There is no question that free market actors royally messed up over the past few years, leading to the decline of many major companies in America. But no one ever said the free market meant everyone succeeds. And when a firm fails the free market has self corrective measures--with bankruptcy proceedings a part of that. After months of getting the process dragged on by Washington, Chrysler can finally go the way it should have from the first place... into a court room to sort out its future after to failing to run a good business.
The Wall Street Journal sums it up today:
"Chrysler's finances can now be restructured in a less political atmosphere in the New York courtroom of federal Judge Arthur Gonzalez. This is how the Chrysler collapse should have been worked out last December, when the auto maker first went looking for taxpayer cash. Treasury could have saved the $4 billion it lent the car maker at that time, to which we can now add another $8 billion that Mr. Obama promised yesterday to keep the company going."
Some of the lessons that should be learned here are: 1) that a chief problem with Washington getting involved in free enterprise is that it interjects political games where they are most destructive; 2) firms fail for a reason, and in the case of Chrysler it was the standard reason of bad business practices, which ultimately can not be corrected by a big loan; and 3) when we say, let the free market run its course, we don't mean let anarchy reign in the streets, we just mean let the system do its thing. After all, if bankruptcy were a nuclear blast on the car industry--like many claimed several months ago--then why is it okay now? It would have had the same effects in December as April, well, actually maybe better affects, without wasted taxpayer money.
Bankruptcy proceedings can be very orderly, and effective when done right. Now the key is will it be done right?
The White House has proposed a deal, worked out between Fiat, the Treasury Department, and the UAW, which would restructure the firm's ownership arrangement. But the deal offers a settlement to investors that they essentially rejected as too low earlier in April. The President wants creditors to work with him in a "spirit of shared sacrifice"--but they ask why? Sure they will take some sort of loss for investing in a poor company, but why take a greater cut than necessary in order to preserve Union power or failed leaders?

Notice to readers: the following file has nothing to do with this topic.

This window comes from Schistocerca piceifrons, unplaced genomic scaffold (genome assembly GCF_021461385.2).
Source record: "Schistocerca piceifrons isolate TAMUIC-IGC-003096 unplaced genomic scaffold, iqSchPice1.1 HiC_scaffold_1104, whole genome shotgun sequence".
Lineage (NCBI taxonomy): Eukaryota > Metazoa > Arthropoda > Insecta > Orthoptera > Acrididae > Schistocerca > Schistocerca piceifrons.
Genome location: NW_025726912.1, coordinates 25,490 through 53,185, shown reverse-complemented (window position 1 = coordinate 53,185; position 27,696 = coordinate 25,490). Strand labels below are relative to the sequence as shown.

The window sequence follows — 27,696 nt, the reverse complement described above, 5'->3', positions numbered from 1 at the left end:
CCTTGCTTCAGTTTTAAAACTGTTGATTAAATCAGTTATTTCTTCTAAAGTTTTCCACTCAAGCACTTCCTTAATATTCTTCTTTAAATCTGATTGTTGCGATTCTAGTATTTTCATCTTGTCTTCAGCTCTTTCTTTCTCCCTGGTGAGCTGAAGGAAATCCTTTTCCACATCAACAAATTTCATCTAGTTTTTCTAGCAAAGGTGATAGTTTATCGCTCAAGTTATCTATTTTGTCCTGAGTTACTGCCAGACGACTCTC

As the WSJ continues: "...let's hope Judge Gonzalez (in charge of the bankruptcy) ignores Michigan Representative John Dingell, who yesterday called the investors "vultures" and warned darkly that they "will now be dealt with accordingly in court." Someone should tell Mr. Dingell that the debt-holders aren't on trial in a bankruptcy proceeding."
The creditors who support the government's plan are the large banks already bailed out by the government. They are under the thumb (and trying to get away from) President Obama. They have to support it. The lenders who want the most they can get from a Chrysler asset sale in bankruptcy, instead of just 30 cents on the dollar, are teacher pension funds, retirees, and the like. Instead of supporting them, the government is (admittedly) playing political games, offering 55% ownership to the United Auto Workers union.